Paleobotanists generally agree that the early residents of eastern North America cultivated at least eight food plants and one non-food plant before important tropical cultigens—corn and beans—arrived. All of these early cultigens are also reported from prehistoric sites in Iowa. The earliest evidence comes from Late or Terminal Archaic sites in southeastern Iowa and may date as early as 4000 years ago.
Evidence from archaeological sites in Missouri, Tennessee, and Illinois, suggest that at least four seed-bearing plants native to eastern North America became domesticated between 5,000 and 3,000 years ago. Cucurbita pepo ssp. ovifera (ornamental gourds and summer and winter squashes), Iva annua var. macrocarpa (sumpweed or marshelder), Helianthus annuus var. macrocarpus (common sunflower), and Chenopodium berlandieri (goosefoot) show morphological changes indicative of domestication. Three other native, seed-bearing plants—Polygonum erectum (erect knotweed), Hordeum pusillum (little barley), and Phalaris caroliniana (maygrass)—lack these morphological changes but are believed to have been cultivated by 2,000 years ago. Domesticated Lagenaria siceraria (bottle gourd), Nicotiana rustica (tobacco), Zea mays (maize or corn), and Phaseolus vulgaris (beans) were later imports to eastern North America.
Many of the first cultigens are considered weedy plants, and only sunflowers and squashes, along with corn and beans, remain important food crops in North America today. Squash, corn, and beans formed the historic triumvirate of Native American gardening, although the latter two did not reach the Midwest until late. Several other plants may have been cultivated by ancient Iowans. These include amaranth (Amaranthus sp.) purslane (Portulaca oleracea) and panic grass (Poaceae) reported in abundance from widely separate archaeological locations in Iowa. Seeds of barnyard grass (Echinochloa muricata) found at the Late Archaic Edgewater Park Site (13JH1132) in Johnson County may represent a cultivated form. Future research may firmly establish the status of these plants as early crops.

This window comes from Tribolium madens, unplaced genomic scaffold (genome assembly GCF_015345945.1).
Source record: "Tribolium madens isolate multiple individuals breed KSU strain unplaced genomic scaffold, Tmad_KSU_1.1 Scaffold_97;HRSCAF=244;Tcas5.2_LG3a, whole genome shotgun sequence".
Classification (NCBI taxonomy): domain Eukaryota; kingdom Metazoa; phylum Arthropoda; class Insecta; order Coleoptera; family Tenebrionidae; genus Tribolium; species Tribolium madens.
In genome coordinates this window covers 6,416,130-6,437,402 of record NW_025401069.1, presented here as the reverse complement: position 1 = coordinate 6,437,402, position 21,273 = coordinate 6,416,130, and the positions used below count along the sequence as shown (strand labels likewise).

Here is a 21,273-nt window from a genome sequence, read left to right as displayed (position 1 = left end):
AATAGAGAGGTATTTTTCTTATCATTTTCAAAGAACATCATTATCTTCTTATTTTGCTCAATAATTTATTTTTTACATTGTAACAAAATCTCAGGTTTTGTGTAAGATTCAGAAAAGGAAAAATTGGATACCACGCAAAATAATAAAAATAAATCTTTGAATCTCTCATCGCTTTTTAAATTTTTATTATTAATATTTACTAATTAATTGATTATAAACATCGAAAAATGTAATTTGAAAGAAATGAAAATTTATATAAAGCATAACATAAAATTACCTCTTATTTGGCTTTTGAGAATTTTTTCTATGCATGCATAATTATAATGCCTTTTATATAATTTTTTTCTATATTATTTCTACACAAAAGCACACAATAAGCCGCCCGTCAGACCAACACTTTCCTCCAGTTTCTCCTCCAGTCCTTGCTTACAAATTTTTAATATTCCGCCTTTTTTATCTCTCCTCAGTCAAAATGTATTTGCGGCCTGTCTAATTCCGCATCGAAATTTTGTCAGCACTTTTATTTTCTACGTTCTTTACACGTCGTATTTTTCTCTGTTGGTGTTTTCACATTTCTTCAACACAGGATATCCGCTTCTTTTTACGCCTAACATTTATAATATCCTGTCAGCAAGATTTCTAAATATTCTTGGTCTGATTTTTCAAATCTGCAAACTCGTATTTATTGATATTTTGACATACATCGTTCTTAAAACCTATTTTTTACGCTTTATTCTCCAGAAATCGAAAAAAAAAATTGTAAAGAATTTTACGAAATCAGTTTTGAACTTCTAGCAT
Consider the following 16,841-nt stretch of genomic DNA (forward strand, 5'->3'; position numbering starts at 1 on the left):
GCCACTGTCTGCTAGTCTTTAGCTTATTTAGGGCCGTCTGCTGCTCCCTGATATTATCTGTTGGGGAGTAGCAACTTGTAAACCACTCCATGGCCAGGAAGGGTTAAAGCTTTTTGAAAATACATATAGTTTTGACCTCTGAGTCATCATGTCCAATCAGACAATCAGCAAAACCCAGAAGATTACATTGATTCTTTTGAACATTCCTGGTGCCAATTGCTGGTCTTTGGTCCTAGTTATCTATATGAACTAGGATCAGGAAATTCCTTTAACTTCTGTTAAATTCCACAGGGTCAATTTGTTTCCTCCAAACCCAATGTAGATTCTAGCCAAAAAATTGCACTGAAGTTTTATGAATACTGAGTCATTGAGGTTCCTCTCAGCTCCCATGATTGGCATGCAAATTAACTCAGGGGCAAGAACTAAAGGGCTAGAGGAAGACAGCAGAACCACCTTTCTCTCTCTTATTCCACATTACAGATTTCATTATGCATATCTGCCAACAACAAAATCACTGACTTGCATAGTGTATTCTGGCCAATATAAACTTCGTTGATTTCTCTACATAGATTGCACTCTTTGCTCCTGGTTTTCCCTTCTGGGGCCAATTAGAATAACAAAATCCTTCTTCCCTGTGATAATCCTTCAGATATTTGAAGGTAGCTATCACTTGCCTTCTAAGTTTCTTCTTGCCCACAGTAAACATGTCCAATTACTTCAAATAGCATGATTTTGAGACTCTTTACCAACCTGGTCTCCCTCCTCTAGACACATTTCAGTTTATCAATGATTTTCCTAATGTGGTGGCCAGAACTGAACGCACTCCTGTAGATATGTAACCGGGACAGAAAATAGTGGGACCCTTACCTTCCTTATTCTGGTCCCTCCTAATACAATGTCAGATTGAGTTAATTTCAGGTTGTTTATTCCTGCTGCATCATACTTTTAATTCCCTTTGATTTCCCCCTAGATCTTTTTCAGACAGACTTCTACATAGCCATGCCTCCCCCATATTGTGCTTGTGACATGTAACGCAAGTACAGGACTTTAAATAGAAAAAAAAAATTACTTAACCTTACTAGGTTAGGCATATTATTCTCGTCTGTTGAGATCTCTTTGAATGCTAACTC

Cultivated food plants were harvested from early spring through late fall for their fruits, flowers, leaves, seeds, stems, and oil. When parched, dried, and stored, these same plant products could be utilized throughout the winter. Dried seeds served as a source for the following year’s garden. Plant parts also had medicinal, ceremonial, building, decorative, and utilitarian purposes. Tobacco was primarily used in ceremony and medicine.
Late Archaic and Woodland peoples first cultivated early food plants in relatively small garden plots as part of their seasonal round. The beginnings of cultivation were likely an extension of gathering. Plants that thrived in disturbed habitats were encouraged, tended, and eventually planted due to their reliability and scale of productivity. As reliance on cultivation increased, other crops joined the mix, but humans may still have obtained more from hunting and gathering wild species. After A.D. 1000, the addition of corn and then beans inspired a way of life characteristic of Late Prehistoric farmers who created expansive agricultural fields that covered acres and produced abundant harvests stored for year-round use. Such activities remained part of a seasonal cycle, but one changed considerably since cultivation began.
Combined with a myriad of wild species, cultivated plants created an economy that was both diverse and complex. This highlights American Indian peoples’ deep understanding of the resources they grew and hints at the efforts they expended to counteract risk—flood, drought, disease, killing frosts, and pests. Such calamities have plagued farmers since time immemorial.
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